Unboxing and installing the Mac went for the better part trouble free. I manually moved the essential data on the external hard drives from the old MacPro to the new external hard drive. Then I put the Migration Assistant to work (connected the Macs over Ethernet) and counted my blessings to what would happen. On a previous occasion (moving from a 2004 MacPro to the 2008 MacPro) I had some bad experiences with the Migration Assistant, forcing me to reinstall the MacPro from scratch. But this time it all went smoothly. Strangely enough my Mail was not migrated, so I had to trace that down by searching the Mac in the system file area and manually moved it. The thing for me is that I have lots of music software all with their own protection schemes and it is just so much easier if you can transfer everything from one machine to the other without reinstalling. And that really went well: I could transfer Native Instruments Komplete, U-he Zebra, Reveal Inspire, FAW Circle, Gforce’s Oddity and M-Tron, VSL with little to no effort.

The iMac itself is a wonderful machine. The Retina 5K screen is gorgeous, sharp and very rich of detail. The iMac is really quiet, although in fairness I should mention that I have not yet been putting it on a lot of stress with processor intensive music or video projects. The placing of the external ports (4 USB and 2 Thunderbolt) on the lower (curved) side of the back is cumbersome, especially if you regularly need to change cables.

With the iMac came the new Trackpad and the new keyboard. Both work over Bluetooth and the big plus is that they do not require batteries to work but can be charged by using the same lightning connector from your iPhone. The keyboard was a step down for me from the previous one which contained an extended numeric keypad. But to keep the number of cabled devices to  minimum I will give this keyboard some time to get used to. Especially the up and down keys are extremely tiny and takes some time to get used to. Also I noticed in some situations that the fingers from my left hand rested on the ‘esc’ easily causing in some cases a loss of data.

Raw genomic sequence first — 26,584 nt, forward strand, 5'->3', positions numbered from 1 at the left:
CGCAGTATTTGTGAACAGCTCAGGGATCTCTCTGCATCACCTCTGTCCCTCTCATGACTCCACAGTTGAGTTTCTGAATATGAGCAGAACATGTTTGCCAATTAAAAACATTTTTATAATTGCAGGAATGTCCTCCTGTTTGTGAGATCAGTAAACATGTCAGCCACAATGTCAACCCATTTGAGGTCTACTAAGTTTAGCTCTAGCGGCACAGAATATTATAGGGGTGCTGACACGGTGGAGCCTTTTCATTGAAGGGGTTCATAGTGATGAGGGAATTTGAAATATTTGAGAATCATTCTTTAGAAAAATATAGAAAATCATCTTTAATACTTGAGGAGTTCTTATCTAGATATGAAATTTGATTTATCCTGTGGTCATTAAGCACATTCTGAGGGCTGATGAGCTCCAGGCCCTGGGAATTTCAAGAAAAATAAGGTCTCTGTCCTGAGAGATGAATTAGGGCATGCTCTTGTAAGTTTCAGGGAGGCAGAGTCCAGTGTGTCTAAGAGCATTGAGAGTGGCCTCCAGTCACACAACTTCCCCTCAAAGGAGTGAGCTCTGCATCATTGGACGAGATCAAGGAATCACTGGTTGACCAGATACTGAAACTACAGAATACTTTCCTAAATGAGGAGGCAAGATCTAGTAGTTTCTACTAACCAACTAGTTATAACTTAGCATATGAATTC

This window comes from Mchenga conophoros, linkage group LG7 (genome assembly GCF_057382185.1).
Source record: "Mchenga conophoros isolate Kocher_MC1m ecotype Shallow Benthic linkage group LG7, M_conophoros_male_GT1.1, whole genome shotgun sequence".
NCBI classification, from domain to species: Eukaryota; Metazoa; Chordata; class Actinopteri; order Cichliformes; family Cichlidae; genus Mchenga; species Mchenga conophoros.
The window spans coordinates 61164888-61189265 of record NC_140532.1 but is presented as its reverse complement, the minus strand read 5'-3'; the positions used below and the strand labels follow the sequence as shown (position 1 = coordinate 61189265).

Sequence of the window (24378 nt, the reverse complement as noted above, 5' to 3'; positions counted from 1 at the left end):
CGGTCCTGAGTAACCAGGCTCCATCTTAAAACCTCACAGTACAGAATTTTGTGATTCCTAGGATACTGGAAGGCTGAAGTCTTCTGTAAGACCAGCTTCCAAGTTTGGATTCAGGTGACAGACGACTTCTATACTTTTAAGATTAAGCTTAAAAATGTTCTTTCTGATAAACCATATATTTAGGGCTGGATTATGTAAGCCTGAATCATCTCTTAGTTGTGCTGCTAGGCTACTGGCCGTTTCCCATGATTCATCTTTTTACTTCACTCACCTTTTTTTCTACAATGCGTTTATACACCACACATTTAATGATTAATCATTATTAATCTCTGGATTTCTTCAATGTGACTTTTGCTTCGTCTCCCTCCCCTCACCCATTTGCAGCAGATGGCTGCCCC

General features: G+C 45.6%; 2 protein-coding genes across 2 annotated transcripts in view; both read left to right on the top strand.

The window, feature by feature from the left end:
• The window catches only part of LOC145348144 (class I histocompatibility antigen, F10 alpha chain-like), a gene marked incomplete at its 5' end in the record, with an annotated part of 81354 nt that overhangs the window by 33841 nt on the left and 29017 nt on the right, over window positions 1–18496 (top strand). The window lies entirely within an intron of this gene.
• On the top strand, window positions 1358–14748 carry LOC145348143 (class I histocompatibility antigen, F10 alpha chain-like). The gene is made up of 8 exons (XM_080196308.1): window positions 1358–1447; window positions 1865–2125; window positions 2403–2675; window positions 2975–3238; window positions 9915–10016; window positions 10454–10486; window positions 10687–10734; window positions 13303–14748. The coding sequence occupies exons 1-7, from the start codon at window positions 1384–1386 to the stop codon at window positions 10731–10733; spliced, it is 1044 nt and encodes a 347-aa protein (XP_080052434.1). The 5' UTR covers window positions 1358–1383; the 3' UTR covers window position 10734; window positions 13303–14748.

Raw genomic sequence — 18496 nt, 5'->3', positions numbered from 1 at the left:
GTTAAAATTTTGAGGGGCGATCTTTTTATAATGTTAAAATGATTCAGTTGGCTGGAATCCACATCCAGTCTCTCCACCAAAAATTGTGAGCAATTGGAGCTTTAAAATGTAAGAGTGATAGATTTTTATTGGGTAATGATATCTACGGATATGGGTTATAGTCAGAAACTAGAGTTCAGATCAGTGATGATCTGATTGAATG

The iMac comes with Apple’s latest OS, El Capitan. I can only say it has been extremely stable for me: not one crash so far. Compared to Yosemite there have not been too many changes, so you will find yourself spending too much times on new functions. A big bummer for me nevertheless was that Aperture, the photo organising application from Apple was phased out and replaced by a new app named Photos. Photos already was introduced with Yosemite, but with El Capitan Aperture is not available anymore for download in the App Store. Although I only worked with Photos occasionally so far, it is clear that Photos is an application with a lots of features missing from Aperture. I probably will have to spend some time to see if I really can like Photos or have to search for alternatives. Another thing I do not like is that in Safari the ‘Top Sites’ option is not working anymore like it used to work in previous versions. Until I not have managed to get back the screen I came to like so much to navigate to favourite websites.

Final verdict:

The iMac is a beautiful machine and fun to work with, largely because of the wonderful 27″ 5K screen. But I will not easily forgive Apple for taking away the choice of an all-in-one machine, because my set up has definitely become more clumsy and messy with cables going everywhere and adding an extra price tag to the computer .

==The Hague, February 14th 2016==